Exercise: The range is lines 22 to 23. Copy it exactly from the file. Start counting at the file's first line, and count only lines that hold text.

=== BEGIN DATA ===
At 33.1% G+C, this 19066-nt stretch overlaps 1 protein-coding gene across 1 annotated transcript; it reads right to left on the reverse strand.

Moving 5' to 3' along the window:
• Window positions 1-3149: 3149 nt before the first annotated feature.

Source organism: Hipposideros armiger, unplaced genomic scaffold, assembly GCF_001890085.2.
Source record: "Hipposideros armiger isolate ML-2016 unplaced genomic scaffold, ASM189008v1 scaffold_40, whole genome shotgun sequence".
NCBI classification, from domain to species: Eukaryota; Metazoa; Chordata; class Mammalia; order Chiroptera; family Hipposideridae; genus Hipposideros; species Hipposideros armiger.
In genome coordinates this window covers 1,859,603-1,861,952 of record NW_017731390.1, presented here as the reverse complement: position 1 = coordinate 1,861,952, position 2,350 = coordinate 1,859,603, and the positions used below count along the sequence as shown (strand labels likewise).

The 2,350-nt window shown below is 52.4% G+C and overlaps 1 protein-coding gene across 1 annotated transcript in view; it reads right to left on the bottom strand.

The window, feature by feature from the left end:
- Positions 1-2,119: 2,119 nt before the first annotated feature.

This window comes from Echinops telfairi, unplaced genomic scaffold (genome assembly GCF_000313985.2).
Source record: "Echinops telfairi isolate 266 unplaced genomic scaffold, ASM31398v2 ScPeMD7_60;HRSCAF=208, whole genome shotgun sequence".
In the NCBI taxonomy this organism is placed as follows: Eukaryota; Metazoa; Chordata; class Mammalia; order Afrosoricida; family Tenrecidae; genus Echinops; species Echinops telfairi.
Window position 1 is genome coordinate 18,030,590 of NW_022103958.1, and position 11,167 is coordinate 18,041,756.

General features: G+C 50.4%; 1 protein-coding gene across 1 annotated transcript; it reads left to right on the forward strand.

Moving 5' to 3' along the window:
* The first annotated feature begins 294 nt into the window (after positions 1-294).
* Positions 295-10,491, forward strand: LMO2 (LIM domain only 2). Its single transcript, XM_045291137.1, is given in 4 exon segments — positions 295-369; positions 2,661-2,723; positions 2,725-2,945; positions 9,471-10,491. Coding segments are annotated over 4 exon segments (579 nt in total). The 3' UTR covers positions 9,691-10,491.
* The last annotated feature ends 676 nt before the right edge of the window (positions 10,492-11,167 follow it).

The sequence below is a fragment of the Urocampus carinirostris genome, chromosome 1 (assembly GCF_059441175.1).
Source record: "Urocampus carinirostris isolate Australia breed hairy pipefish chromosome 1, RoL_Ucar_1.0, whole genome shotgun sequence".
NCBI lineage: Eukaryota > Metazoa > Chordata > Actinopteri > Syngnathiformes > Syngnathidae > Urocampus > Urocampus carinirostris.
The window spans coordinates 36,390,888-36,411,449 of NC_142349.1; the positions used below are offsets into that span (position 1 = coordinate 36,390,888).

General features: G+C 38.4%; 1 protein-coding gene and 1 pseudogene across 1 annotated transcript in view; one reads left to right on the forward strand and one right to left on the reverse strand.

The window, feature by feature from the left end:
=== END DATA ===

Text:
NCBI lineage: Eukaryota > Metazoa > Chordata > Actinopteri > Syngnathiformes > Syngnathidae > Urocampus > Urocampus carinirostris.
The window spans coordinates 36,390,888-36,411,449 of NC_142349.1; the positions used below are offsets into that span (position 1 = coordinate 36,390,888).